The folks at CBS have a hit series on their hands, if last week's debut of the new "reality" series "The Briefcase" is any indicator.
It wasn't quite "Call me Ishmael," but "Call me Caitlyn" made a whale of a splash.
If you have ever attended a workshop or seminar that focuses on communication, you are familiar with this exercise: The trainer whispers a bit of information -- usually a sentence, maybe two -- into the ear of the first person, who turns and relays that information to the next person.
Look! Up in the sky! It's a bird, it's a plane, it's ... something to regulate! It's a story as old as the nation. Fear of misuse tracks technology like a bloodhound. Got to have some new rules!
Tuesday, voters in Mississippi's First Congressional District will go to the polls to choose their representative in the U.S. House.
Just the holiday leftovers included three bags of Scoops, a 46-ounce container of cashews, a bag of Skinny Popcorn, a half-indulged container of coffee and cookies ice cream and half a bag of empty Coke cans.
Does George Pataki really think he can win the nomination? Rand Paul? Rick Santorum? Whoever announced this morning?
Just 10 years after the Wright brothers had delivered the first airplane to the newly formed U.S. Army Air Service, aircraft were playing an important role in World War I.
The other night at the theater (no kidding) I happened to be sitting by a woman who, before the curtain went up, was telling a story about a mouse, an English mouse.
To whom shall I address this? To Rufus Ward? Robert Snow? Bunky Williams? Or to Birney Imes himself, there in the middle and running the show, because I feel I've known you all for ages and that you've just dropped by.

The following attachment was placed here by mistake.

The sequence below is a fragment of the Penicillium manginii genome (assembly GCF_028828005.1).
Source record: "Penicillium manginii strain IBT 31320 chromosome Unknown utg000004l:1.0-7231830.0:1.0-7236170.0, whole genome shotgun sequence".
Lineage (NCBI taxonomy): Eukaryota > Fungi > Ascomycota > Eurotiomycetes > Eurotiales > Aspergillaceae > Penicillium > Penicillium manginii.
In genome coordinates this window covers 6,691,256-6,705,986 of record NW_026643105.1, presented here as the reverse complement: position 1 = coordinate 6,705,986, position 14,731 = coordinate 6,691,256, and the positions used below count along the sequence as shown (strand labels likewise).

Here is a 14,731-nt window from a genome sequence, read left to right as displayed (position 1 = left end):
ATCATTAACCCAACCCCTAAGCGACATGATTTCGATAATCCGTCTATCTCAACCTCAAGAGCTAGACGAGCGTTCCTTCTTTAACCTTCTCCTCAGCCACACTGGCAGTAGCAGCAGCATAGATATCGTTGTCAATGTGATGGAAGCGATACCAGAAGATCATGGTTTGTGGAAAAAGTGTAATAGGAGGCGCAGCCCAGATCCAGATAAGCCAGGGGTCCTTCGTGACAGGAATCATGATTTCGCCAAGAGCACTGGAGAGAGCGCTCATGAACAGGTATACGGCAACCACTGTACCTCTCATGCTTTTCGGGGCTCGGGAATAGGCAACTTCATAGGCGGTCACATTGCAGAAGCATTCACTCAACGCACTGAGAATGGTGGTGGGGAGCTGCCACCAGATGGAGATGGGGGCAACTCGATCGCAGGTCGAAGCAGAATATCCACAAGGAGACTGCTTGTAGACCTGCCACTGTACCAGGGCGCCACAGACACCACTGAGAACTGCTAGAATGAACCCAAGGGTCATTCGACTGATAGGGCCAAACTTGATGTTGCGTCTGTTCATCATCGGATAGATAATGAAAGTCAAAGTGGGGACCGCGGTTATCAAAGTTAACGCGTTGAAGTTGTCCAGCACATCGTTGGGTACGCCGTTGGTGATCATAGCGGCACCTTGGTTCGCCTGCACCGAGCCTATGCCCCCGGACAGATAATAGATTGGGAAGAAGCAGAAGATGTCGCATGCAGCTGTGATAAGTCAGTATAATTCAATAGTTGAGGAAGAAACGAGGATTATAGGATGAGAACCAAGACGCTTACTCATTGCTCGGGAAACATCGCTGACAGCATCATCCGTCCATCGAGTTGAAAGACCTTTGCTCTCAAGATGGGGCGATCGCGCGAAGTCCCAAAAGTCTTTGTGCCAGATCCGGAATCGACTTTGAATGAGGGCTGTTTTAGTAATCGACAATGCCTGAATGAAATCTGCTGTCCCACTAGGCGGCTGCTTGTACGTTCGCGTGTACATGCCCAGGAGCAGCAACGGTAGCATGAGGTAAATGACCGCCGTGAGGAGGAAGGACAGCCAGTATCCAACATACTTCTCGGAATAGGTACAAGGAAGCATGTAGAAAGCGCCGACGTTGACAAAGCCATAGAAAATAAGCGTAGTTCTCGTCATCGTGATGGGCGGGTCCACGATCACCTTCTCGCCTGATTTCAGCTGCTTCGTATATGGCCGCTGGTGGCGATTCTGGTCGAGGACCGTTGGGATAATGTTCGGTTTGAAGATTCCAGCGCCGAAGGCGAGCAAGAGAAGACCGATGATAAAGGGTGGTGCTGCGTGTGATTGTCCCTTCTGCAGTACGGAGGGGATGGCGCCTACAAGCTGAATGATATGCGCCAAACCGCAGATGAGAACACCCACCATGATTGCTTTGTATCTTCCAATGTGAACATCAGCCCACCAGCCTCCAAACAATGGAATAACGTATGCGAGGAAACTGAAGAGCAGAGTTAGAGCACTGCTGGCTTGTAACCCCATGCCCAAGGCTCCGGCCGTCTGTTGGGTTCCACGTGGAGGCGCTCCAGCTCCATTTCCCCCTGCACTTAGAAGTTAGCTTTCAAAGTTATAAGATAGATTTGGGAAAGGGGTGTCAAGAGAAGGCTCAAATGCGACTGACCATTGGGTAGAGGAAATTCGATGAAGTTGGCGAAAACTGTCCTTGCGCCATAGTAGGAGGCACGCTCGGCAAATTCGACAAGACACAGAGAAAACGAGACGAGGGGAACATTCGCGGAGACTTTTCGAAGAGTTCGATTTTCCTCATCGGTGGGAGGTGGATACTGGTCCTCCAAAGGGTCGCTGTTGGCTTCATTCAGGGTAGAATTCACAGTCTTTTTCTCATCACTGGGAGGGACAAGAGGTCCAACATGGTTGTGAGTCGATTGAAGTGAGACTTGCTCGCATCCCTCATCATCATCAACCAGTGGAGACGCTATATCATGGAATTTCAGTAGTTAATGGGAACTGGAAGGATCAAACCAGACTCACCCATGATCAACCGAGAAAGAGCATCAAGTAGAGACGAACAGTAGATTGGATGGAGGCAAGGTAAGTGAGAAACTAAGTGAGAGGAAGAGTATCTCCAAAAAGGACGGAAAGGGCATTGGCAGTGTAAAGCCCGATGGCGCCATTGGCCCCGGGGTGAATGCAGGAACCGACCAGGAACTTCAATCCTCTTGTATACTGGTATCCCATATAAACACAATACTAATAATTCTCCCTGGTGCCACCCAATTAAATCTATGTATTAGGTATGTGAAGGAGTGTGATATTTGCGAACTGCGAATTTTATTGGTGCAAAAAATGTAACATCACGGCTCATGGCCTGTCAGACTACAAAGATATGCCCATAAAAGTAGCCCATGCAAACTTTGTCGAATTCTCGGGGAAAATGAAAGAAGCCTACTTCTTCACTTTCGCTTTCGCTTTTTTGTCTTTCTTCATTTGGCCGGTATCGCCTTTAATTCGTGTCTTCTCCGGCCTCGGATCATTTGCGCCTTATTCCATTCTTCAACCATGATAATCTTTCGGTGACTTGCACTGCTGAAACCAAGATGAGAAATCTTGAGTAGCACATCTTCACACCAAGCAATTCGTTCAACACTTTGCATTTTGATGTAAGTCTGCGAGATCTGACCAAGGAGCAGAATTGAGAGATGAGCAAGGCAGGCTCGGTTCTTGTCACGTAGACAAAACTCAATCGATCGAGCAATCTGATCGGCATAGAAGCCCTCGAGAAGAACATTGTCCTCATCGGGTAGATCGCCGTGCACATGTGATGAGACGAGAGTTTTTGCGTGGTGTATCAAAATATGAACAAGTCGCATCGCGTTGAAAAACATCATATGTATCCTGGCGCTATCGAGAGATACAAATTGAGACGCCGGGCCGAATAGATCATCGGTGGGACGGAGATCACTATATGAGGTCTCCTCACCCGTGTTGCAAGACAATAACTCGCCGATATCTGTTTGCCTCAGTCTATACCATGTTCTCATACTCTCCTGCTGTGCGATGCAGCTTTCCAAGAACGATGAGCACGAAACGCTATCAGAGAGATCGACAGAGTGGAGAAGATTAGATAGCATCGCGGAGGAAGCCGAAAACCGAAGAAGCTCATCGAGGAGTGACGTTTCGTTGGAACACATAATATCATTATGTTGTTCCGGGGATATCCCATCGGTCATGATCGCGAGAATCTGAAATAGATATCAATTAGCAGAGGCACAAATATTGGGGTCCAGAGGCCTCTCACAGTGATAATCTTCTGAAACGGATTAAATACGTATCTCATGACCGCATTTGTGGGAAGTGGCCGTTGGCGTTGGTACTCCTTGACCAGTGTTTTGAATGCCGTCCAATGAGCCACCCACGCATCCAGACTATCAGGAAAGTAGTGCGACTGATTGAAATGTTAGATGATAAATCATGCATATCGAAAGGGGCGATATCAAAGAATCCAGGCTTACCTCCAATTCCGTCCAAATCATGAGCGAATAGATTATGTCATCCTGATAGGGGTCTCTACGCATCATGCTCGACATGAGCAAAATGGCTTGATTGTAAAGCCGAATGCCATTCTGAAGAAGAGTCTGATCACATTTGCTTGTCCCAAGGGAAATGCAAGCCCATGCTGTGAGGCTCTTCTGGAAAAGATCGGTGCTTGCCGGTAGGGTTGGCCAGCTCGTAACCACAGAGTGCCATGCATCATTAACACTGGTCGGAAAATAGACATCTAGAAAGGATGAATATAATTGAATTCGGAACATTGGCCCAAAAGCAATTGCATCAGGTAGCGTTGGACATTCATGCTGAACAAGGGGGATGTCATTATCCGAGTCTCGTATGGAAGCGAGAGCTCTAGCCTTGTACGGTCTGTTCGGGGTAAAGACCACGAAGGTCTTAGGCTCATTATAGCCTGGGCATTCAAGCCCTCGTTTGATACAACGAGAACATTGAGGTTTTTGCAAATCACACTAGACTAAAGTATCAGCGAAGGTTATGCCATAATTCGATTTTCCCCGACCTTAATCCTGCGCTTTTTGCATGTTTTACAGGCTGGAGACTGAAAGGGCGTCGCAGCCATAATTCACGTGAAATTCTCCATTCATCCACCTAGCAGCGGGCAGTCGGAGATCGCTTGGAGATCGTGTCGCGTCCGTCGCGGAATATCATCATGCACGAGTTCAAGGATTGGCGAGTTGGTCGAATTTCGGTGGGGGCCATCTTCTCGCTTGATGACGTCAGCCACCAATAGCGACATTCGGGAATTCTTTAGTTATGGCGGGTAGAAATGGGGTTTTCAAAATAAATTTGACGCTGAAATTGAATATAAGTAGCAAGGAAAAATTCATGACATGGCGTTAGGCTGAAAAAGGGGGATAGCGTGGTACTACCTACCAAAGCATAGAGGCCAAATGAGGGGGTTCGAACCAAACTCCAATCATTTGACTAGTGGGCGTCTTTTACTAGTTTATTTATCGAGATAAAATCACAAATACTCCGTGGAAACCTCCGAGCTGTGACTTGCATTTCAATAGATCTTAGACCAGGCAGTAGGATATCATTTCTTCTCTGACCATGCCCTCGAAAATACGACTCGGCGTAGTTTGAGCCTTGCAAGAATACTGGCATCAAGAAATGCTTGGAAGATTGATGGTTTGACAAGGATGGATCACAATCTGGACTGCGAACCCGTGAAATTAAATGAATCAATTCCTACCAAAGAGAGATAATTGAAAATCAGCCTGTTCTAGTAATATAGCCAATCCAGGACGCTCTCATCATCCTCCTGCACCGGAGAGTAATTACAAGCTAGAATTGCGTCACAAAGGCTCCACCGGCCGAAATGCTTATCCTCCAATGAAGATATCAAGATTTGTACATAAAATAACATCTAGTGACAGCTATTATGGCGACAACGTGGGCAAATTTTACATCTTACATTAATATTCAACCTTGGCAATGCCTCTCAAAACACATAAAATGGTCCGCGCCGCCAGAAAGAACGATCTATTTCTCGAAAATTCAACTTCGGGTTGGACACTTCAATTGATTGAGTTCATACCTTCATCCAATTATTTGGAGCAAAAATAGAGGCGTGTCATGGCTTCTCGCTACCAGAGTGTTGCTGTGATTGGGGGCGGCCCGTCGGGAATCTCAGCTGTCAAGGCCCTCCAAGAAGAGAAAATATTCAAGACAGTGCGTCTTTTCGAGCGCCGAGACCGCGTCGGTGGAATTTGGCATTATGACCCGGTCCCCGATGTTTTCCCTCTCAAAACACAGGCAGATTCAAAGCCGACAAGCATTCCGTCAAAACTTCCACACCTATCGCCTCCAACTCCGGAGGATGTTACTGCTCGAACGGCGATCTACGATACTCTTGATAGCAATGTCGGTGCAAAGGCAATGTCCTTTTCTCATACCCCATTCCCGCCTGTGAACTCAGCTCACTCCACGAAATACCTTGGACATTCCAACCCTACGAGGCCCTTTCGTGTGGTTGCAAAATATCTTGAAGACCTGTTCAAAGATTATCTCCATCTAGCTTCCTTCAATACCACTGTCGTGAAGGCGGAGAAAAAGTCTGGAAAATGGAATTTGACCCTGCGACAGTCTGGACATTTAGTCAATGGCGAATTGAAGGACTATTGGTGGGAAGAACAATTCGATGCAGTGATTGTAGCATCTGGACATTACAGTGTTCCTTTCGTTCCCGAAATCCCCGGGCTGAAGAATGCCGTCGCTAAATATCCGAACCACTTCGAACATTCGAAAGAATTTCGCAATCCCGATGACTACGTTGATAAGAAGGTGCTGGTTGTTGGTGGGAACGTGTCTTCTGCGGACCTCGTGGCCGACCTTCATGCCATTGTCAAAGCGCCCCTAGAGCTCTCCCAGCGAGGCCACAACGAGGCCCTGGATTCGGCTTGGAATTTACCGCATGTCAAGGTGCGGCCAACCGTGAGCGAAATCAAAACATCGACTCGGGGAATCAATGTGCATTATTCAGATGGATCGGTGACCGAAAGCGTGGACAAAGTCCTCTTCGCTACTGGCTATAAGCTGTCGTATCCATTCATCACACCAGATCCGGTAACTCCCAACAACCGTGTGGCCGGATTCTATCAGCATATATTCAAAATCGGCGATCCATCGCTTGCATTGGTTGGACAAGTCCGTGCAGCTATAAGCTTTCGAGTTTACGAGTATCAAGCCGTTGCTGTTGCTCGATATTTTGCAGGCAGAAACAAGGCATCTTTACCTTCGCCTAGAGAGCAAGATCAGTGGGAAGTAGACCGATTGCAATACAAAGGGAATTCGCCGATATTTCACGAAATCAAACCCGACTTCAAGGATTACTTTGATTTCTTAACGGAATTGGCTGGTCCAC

On Tuesday, north Mississippi voters will go to the polls to select the person who will represent District 1 in the U.S. House of Representatives. Republican Trent Kelly and Democrat Walter Zinn, Jr., meet in the run-off.
I have made a long career out of writing about good people who are not celebrities, who typically appear in news pages a prescribed three times: when they are born, when they get married and when they die, and then only if someone cares enough to pay for an obituary. I have liked it that way. I always wanted to grow up to be Charles Kuralt, not Barbara Walters.
This story is not new. On March 6, Matthew Kenny, a police officer in Madison, Wis., shot and killed an unarmed 19-year-old black man named Anthony Robinson Jr., who, he said, had attacked him. The shooting triggered days of peaceful protests. An autopsy found a cocktail of illicit drugs in Robinson's system. Earlier this month, Dane County District Attorney Ismael Ozanne, who is black, cleared Kenny of wrongdoing.
"What apparently happened was that the Iraqi forces just showed no will to fight. ... We can give them training, we can give them equipment; we obviously can't give them the will to fight." Thus did Defense Secretary Ash Carter identify the root cause of the rout of the Iraqi army in Ramadi.
Few things have been under greater attack in the age of the personal computer and social media than the craft/art/discipline of spelling.
Over the past 30 years or so I have had many a discussion about the pros and cons of term limits.
John C. Stennis, who served as U.S. Senator from Mississippi for 41-plus years, has been dead for 20 years.
1. Ask Rufus: Lost churches of Columbus LOCAL COLUMNS
2. Editorial Cartoons for 8-20-17 NATIONAL COLUMNS
3. Voice of the people: Lee Roy Lollar Jr. LETTERS TO THE EDITOR (VOICE@CDISPATCH.COM)
4. Slimantics: If an eclipse can stop one war ... LOCAL COLUMNS
5. Roses and thorns: 8/20/17 ROSES & THORNS